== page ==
The New York Times reports that, according to intelligence officials, the National Security Agency is searching the contents of Americans’ text and email communications going into and out of the United States in an effort to gather information about foreigners under surveillance.
The Times discovered small details about the program from documents released by the Guardian in June, noting that “the telltale paragraph, the only rule marked ‘Top Secret’ amid 18 pages of restrictions, went largely overlooked amid other disclosures.” An intelligence official confirmed:
The N.S.A. is not just intercepting the communications of Americans who are in direct contact with foreigners targeted overseas, a practice that government officials have openly acknowledged. It is also casting a far wider net for people who cite information linked to those foreigners, like a little used e-mail address, according to a senior intelligence official.
While it has long been known that the agency conducts extensive computer searches of data it vacuums up overseas, that it is systematically searching — without warrants — through the contents of Americans’ communications that cross the border reveals more about the scale of its secret operations.
The government maintains that the program is legal, operating under authorizations in the 2008 FISA Amendments Act but the disclosures raise questions about what it means to “target” Americans’ communications:
At a House Intelligence Committee oversight hearing in June, for example, a lawmaker pressed the deputy director of the N.S.A., John Inglis, to say whether the agency listened to the phone calls or read the e-mails and text messages of American citizens. Mr. Inglis replied, “We do not target the content of U.S. person communications without a specific warrant anywhere on the earth.”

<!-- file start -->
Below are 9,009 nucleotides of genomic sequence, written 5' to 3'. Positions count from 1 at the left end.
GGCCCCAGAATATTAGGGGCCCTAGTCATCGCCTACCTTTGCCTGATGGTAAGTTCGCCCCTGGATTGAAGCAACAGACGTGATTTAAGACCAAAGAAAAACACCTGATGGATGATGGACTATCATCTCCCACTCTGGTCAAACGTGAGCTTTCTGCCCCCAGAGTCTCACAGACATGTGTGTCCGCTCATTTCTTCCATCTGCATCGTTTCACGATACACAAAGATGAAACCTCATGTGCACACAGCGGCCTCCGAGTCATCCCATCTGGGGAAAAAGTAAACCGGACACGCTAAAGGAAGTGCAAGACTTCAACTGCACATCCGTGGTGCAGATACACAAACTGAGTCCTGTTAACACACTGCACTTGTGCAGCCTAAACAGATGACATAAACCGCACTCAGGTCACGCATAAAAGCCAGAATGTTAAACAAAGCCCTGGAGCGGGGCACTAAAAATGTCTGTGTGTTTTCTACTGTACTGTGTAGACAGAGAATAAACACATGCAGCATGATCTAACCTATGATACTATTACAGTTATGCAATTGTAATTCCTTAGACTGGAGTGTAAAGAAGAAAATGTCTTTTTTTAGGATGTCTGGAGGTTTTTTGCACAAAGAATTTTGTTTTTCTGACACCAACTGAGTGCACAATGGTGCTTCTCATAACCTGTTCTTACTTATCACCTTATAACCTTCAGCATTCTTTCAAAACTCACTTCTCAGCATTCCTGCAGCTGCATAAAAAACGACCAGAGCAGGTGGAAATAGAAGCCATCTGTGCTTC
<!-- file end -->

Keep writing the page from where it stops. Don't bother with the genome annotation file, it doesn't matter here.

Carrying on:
Timothy Edgar, a former intelligence official in the Bush and Obama administrations, said that the rule concerning collection “about” a person targeted for surveillance rather than directed at that person had provoked significant internal discussion.
“There is an ambiguity in the law about what it means to ‘target’ someone,” Mr. Edgar, now a visiting professor at Brown, said. “You can never intentionally target someone inside the United States. Those are the words we were looking at. We were most concerned about making sure the procedures only target communications that have one party outside the United States.”
“The rule they ended up writing, which was secretly approved by the Foreign Intelligence Surveillance Court,” the Times’ Charlie Savage writes, “says that the N.S.A. must ensure that one of the participants in any conversation that is acquired when it is searching for conversations about a targeted foreigner must be outside the United States, so that the surveillance is technically directed at the foreign end.”
In other news:
The Wall Street Journal reports: Iran’s new president, Hasan Rouhani, moved to significantly reduce the presence of the country’s elite military unit, the Islamic Revolutionary Guard Corps, in Tehran’s next government—a trend U.S. and European officials cautiously take as a hopeful sign for international efforts to contain Iran’s nuclear program.
The AP reports: Same-sex spouses of military members could get health care, housing and other benefits by the end of August under a proposal being considered by the Pentagon. But earlier plans to provide benefits to gay partners who are not married may be reversed.
The Washington Post reports: The recent security threat emanating from Yemen has complicated President Obama’s latest push to close the military prison at Guantanamo Bay, Cuba, reviving doubts among conservative lawmakers about whether it is safe to return Yemeni detainees to their turbulent home country.